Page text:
Cats need regular grooming throughout the colder months. Learn how to adapt your current grooming routine to keep your cat happy and healthy through winter.
Cats in cold weather
It’s a common misconception that cats don’t need regular grooming in cold weather. In fact, as the months start to get colder in the run-up to winter, it's important to adapt your cat’s grooming routine to keep them warm and comfortable.
Read on for our guide to cold weather grooming for your cat.
Cats shedding in winter
During autumn, your cat will shed their summer coat to allow for a thicker, warmer coat for the cold weather. While cats do a good job of grooming themselves, some will need extra help to keep their thick coat in check and prevent matting.
Regular brushing two to three times a week with a suitable brush or comb will help remove loose fur and prevent knots. Long-haired cats will need daily grooming to keep their coat in great condition. Start with a wide-toothed comb on small areas at a time to remove knots, then switch to a slicker brush to remove loose fur and dirt.
If you notice any matting, it’s important to deal with it right away before it gets worse. Speak to your vet for advice on how to remove it without causing pain or discomfort.
Regular grooming will also help prevent hairballs and gives you the opportunity to remove dead leaves or any other debris from their fur. If your cat gets caught out in the rain, always dry them thoroughly with a towel; warm, damp fur creates a perfect breeding ground for bacteria and infection.
The UK is famed for its rain, and as the weather gets wetter, your cat is more at risk of mucky and muddy paws. It’s important to regularly wipe off any excess dirt around their feet, making sure to get between their toes and under their nails. You can buy pet wipes to make this quicker and easier.
Doing this regularly gives you a chance to check for any bits of gravel or stone that may have become lodged between their toes which, if left unchecked, can cause severe pain and infection. Be careful though as most cats aren’t big fans of having their paws cleaned.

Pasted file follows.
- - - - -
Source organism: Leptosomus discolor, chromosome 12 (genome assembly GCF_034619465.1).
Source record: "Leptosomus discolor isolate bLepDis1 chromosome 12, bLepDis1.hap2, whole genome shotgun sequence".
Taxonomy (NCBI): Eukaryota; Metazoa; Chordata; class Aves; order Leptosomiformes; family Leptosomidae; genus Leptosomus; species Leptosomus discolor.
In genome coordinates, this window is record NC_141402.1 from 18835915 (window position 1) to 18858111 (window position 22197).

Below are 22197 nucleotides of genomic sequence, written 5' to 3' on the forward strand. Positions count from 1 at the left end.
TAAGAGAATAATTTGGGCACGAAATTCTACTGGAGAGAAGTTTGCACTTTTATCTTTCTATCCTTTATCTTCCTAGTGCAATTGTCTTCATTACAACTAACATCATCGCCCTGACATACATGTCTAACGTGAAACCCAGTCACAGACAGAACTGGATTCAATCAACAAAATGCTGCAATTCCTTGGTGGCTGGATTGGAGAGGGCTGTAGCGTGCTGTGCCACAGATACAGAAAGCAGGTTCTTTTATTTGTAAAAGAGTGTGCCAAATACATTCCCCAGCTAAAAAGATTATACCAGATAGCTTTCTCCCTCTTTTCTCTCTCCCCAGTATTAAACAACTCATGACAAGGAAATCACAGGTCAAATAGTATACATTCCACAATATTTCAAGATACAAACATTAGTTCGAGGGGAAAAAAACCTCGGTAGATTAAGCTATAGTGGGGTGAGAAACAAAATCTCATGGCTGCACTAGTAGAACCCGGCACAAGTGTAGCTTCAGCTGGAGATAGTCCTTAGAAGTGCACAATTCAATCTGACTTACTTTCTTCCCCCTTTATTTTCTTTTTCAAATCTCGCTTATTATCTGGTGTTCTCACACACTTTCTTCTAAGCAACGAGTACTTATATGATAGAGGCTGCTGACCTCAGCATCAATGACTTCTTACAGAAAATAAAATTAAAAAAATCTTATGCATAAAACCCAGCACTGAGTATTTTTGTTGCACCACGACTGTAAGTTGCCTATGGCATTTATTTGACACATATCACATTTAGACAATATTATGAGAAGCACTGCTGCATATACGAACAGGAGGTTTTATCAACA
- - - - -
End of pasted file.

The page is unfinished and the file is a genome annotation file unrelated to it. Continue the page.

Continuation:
In the event of freezing weather, you should also watch out for chemical burns or rashes caused by gritting salt. If your cat’s feet look irritated, gently wash them with warm water and consider keeping them indoors until the irritation calms down. Rock salt can be toxic to cats, so always clean it off before they get a chance to lick it off.
Bits of leaves and grit can become lodged in your cat’s ears; always check them during your regular grooming sessions. Healthy ears should be clean and be free of odour, without redness or discharge.
Cats’ ears are extremely delicate and easily damaged, so avoid trying to clean them yourself, and never put anything in them as this can cause distress. If you think your cat’s ears need cleaning, or you have any concerns, speak to your vet.
Dry skin and dandruff in winter
Although your cat’s skin is protected by a thick layer of fur, it’s important to keep an eye on it, especially in the colder months. Central heating and extreme temperatures can dehydrate their skin and cause dandruff. If you spot flakes, consider investing in a humidifier to add moisture back into the air and increase the omega 3 in their diet.
If the dandruff doesn’t disappear or their skin becomes red and irritated, this could be a sign of an underlying condition, so speak to your vet as soon as possible.
Unfortunately, arthritis in cats often gets worse during cold weather, so it’s a good idea to check your cat for signs of joint trouble, particularly as they get older. If you notice their fur becomes unusually matted or scruffy, this may be a sign that they’re having trouble grooming themselves due to joint pain.
Look out for slowness and caution in their movements, or subtle limping which could also be signs of arthritis. If you suspect your cat may be suffering, speak to your vet for more advice.
Most cats will wisely opt to stay inside in the warmth when it’s cold outside, make sure that your cat is always able to get back into the house or that there’s a place for them to shelter in if you’re not around and don’t have a cat flap. Extra blankets in a dry spot will work well.
Your cat should be fine to venture outside when it’s cold. If it’s too cold they’ll quickly make their way back inside – they’re pretty smart like that. Your cat will let you know when they want to come back inside. Try to avoid leaving your cat outside while you go out for long periods of time if they have no cat flap.
Generally, we’d advise that anything below 7 degrees Celsius is too cold for a cat to go outside. If your cat is hairless, has a particularly short coat or is old, young or sick, this temperature will be much too low for them, and we’d strongly recommend that you keep them indoors, and warm.
Cats can get cold indoors, if your home is cold or damp. Cats are pretty good at finding somewhere to snuggle. Make sure there are plenty of blankets and an enclosed cat bed and they should be fine. A constantly chilly cat can cause many health problems, so we’d always recommend a warm bed, blankets and put the heating on if it’s really cold.
Cat’s will groom themselves regularly, but you should continue grooming your cat in cooler weather to look after their winter coat. If you have a longer haired or densely coated cat, it will need help to keep clean and free of dirt. You may find their coat gets dirtier in winter as they pick up fallen leaves and mud from the wetter ground.